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Cognitive and Non-Cognitive Peer Effects in Early Education

  • Matthew Neidell
  • Jane Waldfogel
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    We examine peer effects in early education by estimating value added models with school fixed effects that control extensively for individual, family, peer, and teacher characteristics to account for the endogeneity of peer group formation. We find statistically significant and robust spillover effects from preschool on math and reading outcomes, but statistically insignificant effects on various behavioral and social outcomes. Of the behavioral and social effects explored, we find that peer externalizing problems, which most likely capture classroom disturbance, hinder cognitive outcomes. Our estimates imply that ignoring spillover effects significantly understates the social returns to preschool.

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    Paper provided by National Bureau of Economic Research, Inc in its series NBER Working Papers with number 14277.

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    Date of creation: Aug 2008
    Date of revision:
    Publication status: published as Neidell, Matthew and Jane Waldfogel. “Cognitive and Non-Cognitive Peer Effects in Early Education,” Review of Economics and Statistics, 92(3), 2010.
    Handle: RePEc:nbr:nberwo:14277
    Note: CH ED HE PE
    Contact details of provider: Postal: National Bureau of Economic Research, 1050 Massachusetts Avenue Cambridge, MA 02138, U.S.A.
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    1. Patrick Bayer & Randi Hjalmarsson & David Pozen, 2007. "Building Criminal Capital behind Bars: Peer Effects in Juvenile Corrections," NBER Working Papers 12932, National Bureau of Economic Research, Inc.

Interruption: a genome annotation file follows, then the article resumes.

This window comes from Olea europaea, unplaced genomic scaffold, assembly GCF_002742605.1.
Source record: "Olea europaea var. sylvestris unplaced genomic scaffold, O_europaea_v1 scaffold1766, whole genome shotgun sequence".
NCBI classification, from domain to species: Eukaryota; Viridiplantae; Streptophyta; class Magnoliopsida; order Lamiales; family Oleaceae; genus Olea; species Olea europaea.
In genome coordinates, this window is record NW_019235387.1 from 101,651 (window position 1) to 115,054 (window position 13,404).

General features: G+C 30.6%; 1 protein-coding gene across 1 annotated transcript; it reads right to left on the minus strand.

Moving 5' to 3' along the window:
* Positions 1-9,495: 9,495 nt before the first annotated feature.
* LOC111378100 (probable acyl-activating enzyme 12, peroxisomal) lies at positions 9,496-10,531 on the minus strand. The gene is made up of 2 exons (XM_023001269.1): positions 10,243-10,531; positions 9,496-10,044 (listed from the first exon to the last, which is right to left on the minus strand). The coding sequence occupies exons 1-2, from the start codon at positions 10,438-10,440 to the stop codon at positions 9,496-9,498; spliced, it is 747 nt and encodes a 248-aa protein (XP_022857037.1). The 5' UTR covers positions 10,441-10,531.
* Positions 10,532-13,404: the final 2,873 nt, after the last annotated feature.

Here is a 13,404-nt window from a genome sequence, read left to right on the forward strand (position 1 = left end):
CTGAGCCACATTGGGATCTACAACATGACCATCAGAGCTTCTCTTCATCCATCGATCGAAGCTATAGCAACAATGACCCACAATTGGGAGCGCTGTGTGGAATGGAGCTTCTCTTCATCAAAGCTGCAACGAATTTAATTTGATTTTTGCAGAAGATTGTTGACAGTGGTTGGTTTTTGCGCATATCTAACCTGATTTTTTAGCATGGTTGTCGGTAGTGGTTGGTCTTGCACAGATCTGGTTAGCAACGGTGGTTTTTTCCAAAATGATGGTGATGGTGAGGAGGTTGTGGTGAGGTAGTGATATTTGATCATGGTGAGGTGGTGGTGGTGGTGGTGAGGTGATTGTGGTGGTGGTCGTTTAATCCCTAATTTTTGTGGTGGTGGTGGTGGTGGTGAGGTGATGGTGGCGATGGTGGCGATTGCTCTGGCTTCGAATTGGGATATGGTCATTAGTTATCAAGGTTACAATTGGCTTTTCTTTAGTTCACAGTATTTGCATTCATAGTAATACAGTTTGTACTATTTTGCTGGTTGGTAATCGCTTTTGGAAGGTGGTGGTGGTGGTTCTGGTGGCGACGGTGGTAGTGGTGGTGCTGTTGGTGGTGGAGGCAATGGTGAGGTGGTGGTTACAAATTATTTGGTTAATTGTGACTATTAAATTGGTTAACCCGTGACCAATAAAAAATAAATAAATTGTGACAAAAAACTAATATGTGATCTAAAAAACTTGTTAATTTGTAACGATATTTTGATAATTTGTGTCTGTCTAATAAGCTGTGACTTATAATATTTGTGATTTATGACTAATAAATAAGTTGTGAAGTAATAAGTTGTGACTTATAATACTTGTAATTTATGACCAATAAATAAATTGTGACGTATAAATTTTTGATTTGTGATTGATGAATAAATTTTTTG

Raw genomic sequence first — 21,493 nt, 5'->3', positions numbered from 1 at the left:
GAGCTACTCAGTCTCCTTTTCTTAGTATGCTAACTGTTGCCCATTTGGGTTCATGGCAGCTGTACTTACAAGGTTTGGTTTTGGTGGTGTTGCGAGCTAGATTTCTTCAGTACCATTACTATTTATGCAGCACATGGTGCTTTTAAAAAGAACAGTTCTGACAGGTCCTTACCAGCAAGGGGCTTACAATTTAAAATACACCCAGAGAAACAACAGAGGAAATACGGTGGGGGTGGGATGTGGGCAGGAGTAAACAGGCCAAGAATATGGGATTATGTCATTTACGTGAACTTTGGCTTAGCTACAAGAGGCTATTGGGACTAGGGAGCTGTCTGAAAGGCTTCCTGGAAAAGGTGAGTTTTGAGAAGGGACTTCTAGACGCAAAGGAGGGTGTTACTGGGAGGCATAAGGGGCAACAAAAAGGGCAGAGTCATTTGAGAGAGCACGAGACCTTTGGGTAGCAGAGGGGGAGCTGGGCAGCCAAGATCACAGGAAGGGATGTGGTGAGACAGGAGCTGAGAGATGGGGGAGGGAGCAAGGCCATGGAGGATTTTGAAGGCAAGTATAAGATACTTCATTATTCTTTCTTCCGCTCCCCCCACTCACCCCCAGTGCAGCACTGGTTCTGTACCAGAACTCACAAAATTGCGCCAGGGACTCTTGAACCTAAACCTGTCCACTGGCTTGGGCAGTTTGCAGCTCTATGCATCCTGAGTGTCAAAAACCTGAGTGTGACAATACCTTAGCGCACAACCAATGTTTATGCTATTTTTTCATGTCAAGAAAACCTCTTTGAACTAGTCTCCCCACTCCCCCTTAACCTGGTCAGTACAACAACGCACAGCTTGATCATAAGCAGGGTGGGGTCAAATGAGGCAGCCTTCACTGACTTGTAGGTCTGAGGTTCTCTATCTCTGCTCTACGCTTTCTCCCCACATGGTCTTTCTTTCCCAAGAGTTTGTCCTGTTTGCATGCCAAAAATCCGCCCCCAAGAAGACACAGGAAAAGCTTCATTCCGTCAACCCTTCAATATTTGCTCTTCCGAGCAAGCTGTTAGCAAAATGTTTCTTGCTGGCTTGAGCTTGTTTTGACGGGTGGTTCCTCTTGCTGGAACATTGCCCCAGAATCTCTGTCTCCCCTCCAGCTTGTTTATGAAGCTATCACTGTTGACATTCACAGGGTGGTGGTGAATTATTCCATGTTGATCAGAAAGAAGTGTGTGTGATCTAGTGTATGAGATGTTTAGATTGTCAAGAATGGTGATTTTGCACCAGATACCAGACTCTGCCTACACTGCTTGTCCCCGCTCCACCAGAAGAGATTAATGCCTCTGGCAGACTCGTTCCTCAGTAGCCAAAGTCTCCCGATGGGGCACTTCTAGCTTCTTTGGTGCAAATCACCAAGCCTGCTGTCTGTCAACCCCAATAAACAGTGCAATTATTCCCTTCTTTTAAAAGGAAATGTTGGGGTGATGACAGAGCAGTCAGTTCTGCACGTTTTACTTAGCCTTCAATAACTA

2. Ammermüller, Andreas & Pischke, Jörn-Steffen, 2006. "Peer Effects in European Primary Schools: Evidence from PIRLS," CEPR Discussion Papers 5660, C.E.P.R. Discussion Papers.
    3. Weili Ding & Steven F. Lehrer, 2006. "Do Peers Affect Student Achievement in China's Secondary Schools?," NBER Working Papers 12305, National Bureau of Economic Research, Inc.
    4. Flavio Cunha & James J. Heckman & Lance Lochner & Dimitriy V. Masterov, 2005. "Interpreting the Evidence on Life Cycle Skill Formation," NBER Working Papers 11331, National Bureau of Economic Research, Inc.
    5. Sandra E. Black, 1997. "Do better schools matter? Parental valuation of elementary education," Research Paper 9729, Federal Reserve Bank of New York.
    6. Angrist, Joshua & Lang, Kevin, 2004. "Does School Integration Generate Peer Effects? Evidence from Boston's Metco Program," IZA Discussion Papers 976, Institute for the Study of Labor (IZA).
    7. Arcidiacono, Peter & Nicholson, Sean, 2005. "Peer effects in medical school," Journal of Public Economics, Elsevier, vol. 89(2-3), pages 327-350, February.
    8. Daron Acemoglu & Joshua Angrist, 1999. "How Large are the Social Returns to Education? Evidence from Compulsory Schooling Laws," Working papers 99-30, Massachusetts Institute of Technology (MIT), Department of Economics.
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